Last week I got to see the Group Therapy: Mental Distress in a Digital Age exhibition running at FACT in Liverpool. I’d read quite a bit about the show and been impressed by the event programme running alongside it. The show was curated across two large rooms one very dark and one containing a fabric labyrinth. More on that in a later post.
The main artwork I went along to see was the film Twelve by artist Melanie Manchot, who’s photographic and video work I’ve seen and admired for many years. Her multi-channel video piece, arising out of two years work with people recovering from addiction, was very compelling and at times even overwhelming. In the dark at FACT (the work will tour the UK to other venues this spring) three monitors are placed in a circle with chairs in between them so that installation feels intimate and echoes a therapeutic setting. Encompassing car washes, ferry journeys and window shots her liminal landscapes combined with spoken vignettes are enganged with, rather than passively received. One of the recollections of a women talking about her drug use on the night of her daughter’s long-awaited communion was so very sad. Speaking with Michaela Nettell in a recent a-n article the artist was clear she wanted to do more than retell the early traumatic circumstances that most people she worked with had endured as that creates “a sort of us and them, reinforcing the separation”; she also emphasized that the work echoes the addiction recovery process, which often “moves forward, backwards – it’s really not linear”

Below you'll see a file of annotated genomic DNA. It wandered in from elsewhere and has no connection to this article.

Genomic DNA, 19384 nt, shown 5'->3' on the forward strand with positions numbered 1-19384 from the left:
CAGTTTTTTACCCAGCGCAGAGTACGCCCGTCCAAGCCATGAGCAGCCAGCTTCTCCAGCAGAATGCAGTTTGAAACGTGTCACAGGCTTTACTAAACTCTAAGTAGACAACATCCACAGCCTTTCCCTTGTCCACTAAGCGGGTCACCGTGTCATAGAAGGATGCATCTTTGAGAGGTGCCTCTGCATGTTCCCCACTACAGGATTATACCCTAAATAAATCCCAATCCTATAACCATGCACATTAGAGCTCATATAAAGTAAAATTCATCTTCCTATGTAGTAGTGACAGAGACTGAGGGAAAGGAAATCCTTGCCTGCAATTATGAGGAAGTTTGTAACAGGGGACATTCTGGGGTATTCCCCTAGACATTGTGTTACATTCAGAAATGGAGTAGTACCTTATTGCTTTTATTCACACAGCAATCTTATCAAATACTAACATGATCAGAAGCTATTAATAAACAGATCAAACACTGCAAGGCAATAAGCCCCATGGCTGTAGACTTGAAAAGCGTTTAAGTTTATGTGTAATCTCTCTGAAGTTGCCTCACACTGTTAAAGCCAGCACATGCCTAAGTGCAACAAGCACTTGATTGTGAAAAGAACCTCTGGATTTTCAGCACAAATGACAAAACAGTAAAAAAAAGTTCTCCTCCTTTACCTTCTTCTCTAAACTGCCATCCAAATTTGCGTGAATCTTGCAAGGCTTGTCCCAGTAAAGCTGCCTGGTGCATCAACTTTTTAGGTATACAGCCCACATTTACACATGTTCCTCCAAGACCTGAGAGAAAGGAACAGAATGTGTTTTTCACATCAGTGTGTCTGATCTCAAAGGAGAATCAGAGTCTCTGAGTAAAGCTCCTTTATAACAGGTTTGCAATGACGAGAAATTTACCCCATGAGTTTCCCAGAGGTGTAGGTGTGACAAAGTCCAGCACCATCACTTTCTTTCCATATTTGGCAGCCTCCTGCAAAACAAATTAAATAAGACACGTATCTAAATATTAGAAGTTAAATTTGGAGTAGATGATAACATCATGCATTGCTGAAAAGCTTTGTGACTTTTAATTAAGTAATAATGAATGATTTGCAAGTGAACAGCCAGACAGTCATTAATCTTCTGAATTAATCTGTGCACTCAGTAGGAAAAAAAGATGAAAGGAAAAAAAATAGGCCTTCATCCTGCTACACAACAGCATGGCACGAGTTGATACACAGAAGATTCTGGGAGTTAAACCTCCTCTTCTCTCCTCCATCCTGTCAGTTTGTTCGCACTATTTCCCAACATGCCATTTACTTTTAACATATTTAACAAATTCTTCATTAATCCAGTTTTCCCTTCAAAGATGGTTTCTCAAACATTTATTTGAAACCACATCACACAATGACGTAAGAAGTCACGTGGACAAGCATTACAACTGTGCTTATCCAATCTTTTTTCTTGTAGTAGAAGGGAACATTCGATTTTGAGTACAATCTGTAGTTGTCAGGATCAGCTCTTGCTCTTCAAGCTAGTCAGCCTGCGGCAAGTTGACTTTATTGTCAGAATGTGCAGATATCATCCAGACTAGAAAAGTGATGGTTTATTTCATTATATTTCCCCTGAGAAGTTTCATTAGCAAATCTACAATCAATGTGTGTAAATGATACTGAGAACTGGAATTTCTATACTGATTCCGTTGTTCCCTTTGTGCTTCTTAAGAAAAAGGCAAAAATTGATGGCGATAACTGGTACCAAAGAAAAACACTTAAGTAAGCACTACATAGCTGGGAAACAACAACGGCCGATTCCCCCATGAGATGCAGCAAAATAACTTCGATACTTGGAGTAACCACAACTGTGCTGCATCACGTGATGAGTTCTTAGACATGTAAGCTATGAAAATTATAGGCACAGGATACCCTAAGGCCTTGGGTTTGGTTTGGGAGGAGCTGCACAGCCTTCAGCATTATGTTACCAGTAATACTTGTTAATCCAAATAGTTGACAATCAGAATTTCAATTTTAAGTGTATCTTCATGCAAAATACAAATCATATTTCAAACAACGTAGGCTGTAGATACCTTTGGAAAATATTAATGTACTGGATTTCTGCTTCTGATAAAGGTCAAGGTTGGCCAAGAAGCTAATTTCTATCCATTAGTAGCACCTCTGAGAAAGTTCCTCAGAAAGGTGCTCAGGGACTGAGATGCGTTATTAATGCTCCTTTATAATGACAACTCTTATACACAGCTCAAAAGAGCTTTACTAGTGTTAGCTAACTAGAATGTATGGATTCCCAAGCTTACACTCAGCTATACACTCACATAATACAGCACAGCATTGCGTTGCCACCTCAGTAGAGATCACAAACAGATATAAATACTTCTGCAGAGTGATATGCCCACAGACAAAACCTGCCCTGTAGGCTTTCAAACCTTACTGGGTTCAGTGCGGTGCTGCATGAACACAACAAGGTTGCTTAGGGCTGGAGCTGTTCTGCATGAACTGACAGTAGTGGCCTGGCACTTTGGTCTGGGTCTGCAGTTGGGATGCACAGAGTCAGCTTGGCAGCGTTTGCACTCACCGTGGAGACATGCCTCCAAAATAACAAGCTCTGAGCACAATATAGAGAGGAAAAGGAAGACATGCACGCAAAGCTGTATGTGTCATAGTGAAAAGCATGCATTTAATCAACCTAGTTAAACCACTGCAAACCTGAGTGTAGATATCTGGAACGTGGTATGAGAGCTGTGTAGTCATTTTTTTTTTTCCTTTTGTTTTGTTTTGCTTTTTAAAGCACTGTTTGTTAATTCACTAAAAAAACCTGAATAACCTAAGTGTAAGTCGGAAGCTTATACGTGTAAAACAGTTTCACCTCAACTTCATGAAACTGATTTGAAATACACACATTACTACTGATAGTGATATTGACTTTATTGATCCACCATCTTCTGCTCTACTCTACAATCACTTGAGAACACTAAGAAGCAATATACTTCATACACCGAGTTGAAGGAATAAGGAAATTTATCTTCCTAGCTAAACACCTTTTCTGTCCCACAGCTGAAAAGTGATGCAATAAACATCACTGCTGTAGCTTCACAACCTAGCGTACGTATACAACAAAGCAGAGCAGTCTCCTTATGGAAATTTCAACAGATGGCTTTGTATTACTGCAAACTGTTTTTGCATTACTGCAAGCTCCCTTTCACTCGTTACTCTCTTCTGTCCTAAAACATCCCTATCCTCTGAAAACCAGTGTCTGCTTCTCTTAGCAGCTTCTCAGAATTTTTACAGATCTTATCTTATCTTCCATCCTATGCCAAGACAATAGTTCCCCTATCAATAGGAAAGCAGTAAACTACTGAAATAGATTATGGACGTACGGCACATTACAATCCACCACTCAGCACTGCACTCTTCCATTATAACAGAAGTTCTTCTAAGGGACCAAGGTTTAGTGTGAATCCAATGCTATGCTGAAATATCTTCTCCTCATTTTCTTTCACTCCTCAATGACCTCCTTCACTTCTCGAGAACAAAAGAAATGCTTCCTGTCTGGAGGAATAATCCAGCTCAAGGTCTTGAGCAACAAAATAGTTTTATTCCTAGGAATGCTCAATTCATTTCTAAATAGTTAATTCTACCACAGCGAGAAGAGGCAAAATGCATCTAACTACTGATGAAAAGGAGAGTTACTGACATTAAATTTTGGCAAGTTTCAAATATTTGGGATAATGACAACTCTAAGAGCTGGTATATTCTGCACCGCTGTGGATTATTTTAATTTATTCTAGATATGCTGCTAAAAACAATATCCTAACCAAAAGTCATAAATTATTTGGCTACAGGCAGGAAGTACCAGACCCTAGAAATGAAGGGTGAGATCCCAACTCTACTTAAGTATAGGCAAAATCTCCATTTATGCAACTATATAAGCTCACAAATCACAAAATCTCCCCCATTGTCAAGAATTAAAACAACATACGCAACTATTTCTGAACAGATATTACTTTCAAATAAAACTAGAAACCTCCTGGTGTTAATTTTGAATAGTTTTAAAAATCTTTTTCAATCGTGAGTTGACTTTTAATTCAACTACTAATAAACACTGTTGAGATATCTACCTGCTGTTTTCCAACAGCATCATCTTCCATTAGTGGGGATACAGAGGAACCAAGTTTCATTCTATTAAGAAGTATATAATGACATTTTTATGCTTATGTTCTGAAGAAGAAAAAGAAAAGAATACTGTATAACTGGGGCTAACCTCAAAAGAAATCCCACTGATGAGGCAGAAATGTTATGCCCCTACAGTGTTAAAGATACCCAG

http://www.a-n.co.uk/news/melanie-manchot-we-defined-the-aesthetic-framework-together-but-the-content-is-theirs. For further information please visit www.twelve.org.uk. Group Therapy runs at FACT until 17th May